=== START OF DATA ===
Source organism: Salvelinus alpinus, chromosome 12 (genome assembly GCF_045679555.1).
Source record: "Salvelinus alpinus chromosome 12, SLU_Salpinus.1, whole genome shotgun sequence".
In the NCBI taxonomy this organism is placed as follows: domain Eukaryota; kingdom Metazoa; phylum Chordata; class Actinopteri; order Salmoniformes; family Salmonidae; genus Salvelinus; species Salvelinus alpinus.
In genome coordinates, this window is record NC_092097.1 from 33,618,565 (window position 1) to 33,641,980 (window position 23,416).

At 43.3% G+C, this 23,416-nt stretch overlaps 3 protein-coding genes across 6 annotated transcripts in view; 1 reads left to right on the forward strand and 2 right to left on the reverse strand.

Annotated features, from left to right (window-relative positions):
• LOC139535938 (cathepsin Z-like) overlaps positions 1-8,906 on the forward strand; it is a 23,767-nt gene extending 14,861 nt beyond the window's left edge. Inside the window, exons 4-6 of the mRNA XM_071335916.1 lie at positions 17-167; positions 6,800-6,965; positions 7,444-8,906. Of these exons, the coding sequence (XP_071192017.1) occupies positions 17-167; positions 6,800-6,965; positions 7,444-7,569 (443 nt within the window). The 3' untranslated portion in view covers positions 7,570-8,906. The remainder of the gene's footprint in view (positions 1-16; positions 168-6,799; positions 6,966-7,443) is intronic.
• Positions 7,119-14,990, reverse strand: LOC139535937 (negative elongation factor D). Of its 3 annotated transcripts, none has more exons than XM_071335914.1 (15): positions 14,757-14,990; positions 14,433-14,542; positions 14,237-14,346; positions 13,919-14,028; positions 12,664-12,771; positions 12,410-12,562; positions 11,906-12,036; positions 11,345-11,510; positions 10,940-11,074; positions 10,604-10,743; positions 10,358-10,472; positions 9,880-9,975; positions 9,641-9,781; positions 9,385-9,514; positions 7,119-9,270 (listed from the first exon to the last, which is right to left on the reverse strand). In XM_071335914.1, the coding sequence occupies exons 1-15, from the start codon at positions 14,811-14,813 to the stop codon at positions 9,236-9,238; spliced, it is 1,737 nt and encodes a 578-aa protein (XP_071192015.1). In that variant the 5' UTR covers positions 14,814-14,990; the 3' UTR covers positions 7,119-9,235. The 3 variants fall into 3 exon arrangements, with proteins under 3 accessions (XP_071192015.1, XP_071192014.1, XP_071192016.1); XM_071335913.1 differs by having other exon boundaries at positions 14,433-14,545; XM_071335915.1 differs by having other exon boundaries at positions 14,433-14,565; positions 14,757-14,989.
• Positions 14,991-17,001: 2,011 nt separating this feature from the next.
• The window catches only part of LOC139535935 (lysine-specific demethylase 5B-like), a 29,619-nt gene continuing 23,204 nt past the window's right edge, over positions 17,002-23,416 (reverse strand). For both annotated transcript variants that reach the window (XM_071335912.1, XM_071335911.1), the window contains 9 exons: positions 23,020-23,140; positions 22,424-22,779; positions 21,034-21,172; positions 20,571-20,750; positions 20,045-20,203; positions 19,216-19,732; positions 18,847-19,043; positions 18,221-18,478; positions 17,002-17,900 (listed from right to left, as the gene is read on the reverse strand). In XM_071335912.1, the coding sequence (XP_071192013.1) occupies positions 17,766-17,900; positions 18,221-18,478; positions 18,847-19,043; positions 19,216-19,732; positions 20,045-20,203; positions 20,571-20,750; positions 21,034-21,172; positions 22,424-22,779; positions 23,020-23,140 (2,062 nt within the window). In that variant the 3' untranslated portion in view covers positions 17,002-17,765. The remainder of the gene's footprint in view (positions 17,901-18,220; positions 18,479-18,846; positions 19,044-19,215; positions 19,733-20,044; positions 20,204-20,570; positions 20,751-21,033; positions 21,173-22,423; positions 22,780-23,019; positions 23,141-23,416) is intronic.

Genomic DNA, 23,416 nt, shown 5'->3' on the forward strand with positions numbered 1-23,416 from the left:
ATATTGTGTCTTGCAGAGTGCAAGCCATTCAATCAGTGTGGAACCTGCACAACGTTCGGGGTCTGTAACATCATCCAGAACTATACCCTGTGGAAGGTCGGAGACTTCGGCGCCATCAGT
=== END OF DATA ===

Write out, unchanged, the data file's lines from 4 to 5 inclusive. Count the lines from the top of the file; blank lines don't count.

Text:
In genome coordinates, this window is record NC_092097.1 from 33,618,565 (window position 1) to 33,641,980 (window position 23,416).

At 43.3% G+C, this 23,416-nt stretch overlaps 3 protein-coding genes across 6 annotated transcripts in view; 1 reads left to right on the forward strand and 2 right to left on the reverse strand.